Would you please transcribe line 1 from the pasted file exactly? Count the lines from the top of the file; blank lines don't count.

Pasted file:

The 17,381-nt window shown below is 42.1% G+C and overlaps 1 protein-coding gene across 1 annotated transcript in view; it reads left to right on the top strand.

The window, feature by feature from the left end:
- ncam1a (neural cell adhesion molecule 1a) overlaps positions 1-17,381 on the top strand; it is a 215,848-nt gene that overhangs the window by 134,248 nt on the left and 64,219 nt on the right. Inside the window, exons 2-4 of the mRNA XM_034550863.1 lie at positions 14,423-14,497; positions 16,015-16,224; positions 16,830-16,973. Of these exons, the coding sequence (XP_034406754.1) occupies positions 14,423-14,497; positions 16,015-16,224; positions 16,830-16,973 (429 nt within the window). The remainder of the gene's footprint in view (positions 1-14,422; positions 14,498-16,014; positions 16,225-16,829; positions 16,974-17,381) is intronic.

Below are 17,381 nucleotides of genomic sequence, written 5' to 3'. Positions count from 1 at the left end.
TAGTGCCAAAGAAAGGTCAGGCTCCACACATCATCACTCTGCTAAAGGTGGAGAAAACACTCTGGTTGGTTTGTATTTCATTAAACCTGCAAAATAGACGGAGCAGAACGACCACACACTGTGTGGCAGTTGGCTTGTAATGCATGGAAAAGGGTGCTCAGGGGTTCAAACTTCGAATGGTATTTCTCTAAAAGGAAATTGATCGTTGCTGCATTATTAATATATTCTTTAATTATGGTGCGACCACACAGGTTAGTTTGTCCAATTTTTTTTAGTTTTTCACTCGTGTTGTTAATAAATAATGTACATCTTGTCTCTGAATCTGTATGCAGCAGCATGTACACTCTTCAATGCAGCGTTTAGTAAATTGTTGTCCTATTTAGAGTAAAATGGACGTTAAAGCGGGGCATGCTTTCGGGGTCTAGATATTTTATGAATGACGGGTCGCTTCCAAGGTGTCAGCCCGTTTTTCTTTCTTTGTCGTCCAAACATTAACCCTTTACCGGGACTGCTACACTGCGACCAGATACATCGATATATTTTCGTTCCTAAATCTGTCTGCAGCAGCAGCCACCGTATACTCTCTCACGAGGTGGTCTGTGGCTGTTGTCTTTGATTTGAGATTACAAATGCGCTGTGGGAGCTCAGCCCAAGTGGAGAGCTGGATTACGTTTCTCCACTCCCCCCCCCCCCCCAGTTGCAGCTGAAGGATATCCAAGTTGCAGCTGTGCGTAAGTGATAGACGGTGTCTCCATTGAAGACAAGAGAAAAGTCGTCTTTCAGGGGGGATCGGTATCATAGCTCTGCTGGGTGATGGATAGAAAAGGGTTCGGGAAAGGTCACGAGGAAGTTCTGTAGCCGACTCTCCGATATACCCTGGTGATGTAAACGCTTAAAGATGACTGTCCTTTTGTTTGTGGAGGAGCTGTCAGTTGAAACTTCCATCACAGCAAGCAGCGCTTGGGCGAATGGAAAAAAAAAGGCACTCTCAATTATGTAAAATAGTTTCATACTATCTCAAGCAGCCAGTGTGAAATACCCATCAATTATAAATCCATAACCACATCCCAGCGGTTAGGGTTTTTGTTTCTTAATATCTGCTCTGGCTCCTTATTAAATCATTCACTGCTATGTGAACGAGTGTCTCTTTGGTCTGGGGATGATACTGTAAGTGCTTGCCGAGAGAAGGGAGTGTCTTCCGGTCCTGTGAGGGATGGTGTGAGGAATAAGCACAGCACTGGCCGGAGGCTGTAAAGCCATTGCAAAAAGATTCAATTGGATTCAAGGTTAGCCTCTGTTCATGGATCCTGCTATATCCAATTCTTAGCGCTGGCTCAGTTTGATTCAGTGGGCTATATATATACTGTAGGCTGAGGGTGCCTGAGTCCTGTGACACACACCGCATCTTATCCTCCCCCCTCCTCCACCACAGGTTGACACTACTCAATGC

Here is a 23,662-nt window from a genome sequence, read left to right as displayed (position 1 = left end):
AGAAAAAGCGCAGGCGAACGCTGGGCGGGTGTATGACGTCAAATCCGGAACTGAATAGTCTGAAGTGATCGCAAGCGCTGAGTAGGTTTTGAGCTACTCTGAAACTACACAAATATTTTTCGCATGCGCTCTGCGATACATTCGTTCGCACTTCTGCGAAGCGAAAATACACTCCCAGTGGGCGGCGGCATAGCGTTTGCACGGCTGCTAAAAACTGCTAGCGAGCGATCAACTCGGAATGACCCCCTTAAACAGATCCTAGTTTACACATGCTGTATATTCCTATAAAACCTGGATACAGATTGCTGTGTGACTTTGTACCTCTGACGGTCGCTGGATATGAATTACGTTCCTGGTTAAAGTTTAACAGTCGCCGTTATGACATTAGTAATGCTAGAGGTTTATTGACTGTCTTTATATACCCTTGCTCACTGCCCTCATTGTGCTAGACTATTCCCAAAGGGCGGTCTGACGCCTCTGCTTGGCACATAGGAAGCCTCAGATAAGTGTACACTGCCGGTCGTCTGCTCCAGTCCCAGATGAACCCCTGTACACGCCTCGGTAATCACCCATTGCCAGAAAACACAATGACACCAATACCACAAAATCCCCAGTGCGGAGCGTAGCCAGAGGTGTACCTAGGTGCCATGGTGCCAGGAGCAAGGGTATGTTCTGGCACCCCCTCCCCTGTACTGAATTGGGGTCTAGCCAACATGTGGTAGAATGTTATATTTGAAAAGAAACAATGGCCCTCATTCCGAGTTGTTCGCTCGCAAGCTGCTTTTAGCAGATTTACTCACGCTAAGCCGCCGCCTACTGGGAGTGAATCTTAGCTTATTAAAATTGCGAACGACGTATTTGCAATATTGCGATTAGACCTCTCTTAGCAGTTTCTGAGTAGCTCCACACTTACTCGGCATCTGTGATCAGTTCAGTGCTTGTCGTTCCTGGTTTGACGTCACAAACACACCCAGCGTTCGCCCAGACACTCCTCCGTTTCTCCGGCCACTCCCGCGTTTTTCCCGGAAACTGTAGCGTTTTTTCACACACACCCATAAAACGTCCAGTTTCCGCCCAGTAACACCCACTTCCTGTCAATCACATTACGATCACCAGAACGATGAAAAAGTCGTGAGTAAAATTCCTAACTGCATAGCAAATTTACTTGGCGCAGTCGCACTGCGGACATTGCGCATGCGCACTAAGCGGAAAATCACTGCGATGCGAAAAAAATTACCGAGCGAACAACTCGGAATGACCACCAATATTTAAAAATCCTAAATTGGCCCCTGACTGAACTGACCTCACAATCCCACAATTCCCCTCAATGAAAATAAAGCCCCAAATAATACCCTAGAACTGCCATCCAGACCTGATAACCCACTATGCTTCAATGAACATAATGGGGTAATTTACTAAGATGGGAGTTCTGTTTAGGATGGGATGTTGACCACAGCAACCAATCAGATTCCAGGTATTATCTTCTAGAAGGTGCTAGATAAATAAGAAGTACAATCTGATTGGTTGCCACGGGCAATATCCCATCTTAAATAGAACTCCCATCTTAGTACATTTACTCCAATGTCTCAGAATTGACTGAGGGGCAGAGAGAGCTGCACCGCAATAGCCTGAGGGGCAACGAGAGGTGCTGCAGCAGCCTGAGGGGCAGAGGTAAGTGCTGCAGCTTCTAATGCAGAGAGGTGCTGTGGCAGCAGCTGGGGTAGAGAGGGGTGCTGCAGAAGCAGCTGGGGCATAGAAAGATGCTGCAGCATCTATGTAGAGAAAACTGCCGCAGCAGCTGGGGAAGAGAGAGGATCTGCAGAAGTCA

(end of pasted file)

The 17,381-nt window shown below is 42.1% G+C and overlaps 1 protein-coding gene across 1 annotated transcript in view; it reads left to right on the top strand.